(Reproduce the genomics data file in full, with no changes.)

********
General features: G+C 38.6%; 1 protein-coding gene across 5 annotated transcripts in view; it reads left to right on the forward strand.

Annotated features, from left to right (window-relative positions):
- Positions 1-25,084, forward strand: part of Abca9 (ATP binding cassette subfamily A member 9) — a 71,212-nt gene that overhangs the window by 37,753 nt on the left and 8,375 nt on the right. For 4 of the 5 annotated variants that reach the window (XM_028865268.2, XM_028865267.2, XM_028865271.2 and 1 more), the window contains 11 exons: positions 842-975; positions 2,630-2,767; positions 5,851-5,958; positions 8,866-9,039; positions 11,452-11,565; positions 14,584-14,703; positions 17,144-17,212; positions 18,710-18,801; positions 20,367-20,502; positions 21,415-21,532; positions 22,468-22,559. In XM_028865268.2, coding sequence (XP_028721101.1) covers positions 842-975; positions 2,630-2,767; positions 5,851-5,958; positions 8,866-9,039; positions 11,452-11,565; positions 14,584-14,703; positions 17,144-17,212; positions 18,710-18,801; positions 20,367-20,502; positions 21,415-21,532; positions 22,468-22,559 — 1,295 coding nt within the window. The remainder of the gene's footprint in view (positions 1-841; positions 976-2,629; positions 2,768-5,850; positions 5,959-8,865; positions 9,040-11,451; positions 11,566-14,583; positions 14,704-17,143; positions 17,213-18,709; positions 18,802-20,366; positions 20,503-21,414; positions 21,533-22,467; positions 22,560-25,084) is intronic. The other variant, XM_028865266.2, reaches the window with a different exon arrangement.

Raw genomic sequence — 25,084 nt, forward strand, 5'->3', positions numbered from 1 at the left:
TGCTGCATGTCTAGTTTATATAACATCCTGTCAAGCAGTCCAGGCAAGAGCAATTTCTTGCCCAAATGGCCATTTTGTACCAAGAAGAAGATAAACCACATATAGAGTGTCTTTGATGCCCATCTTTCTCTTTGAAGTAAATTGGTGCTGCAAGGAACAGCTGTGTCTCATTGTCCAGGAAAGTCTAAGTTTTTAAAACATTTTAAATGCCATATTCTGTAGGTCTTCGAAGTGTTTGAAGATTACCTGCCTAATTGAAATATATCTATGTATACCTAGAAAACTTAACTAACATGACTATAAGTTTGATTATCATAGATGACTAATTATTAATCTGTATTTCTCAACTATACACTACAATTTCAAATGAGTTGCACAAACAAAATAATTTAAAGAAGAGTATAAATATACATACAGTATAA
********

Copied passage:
General features: G+C 38.6%; 1 protein-coding gene across 5 annotated transcripts in view; it reads left to right on the forward strand.

Annotated features, from left to right (window-relative positions):
- Positions 1-25,084, forward strand: part of Abca9 (ATP binding cassette subfamily A member 9) — a 71,212-nt gene that overhangs the window by 37,753 nt on the left and 8,375 nt on the right. For 4 of the 5 annotated variants that reach the window (XM_028865268.2, XM_028865267.2, XM_028865271.2 and 1 more), the window contains 11 exons: positions 842-975; positions 2,630-2,767; positions 5,851-5,958; positions 8,866-9,039; positions 11,452-11,565; positions 14,584-14,703; positions 17,144-17,212; positions 18,710-18,801; positions 20,367-20,502; positions 21,415-21,532; positions 22,468-22,559. In XM_028865268.2, coding sequence (XP_028721101.1) covers positions 842-975; positions 2,630-2,767; positions 5,851-5,958; positions 8,866-9,039; positions 11,452-11,565; positions 14,584-14,703; positions 17,144-17,212; positions 18,710-18,801; positions 20,367-20,502; positions 21,415-21,532; positions 22,468-22,559 — 1,295 coding nt within the window. The remainder of the gene's footprint in view (positions 1-841; positions 976-2,629; positions 2,768-5,850; positions 5,959-8,865; positions 9,040-11,451; positions 11,566-14,583; positions 14,704-17,143; positions 17,213-18,709; positions 18,802-20,366; positions 20,503-21,414; positions 21,533-22,467; positions 22,560-25,084) is intronic. The other variant, XM_028865266.2, reaches the window with a different exon arrangement.

Raw genomic sequence — 25,084 nt, forward strand, 5'->3', positions numbered from 1 at the left:
TGCTGCATGTCTAGTTTATATAACATCCTGTCAAGCAGTCCAGGCAAGAGCAATTTCTTGCCCAAATGGCCATTTTGTACCAAGAAGAAGATAAACCACATATAGAGTGTCTTTGATGCCCATCTTTCTCTTTGAAGTAAATTGGTGCTGCAAGGAACAGCTGTGTCTCATTGTCCAGGAAAGTCTAAGTTTTTAAAACATTTTAAATGCCATATTCTGTAGGTCTTCGAAGTGTTTGAAGATTACCTGCCTAATTGAAATATATCTATGTATACCTAGAAAACTTAACTAACATGACTATAAGTTTGATTATCATAGATGACTAATTATTAATCTGTATTTCTCAACTATACACTACAATTTCAAATGAGTTGCACAAACAAAATAATTTAAAGAAGAGTATAAATATACATACAGTATAA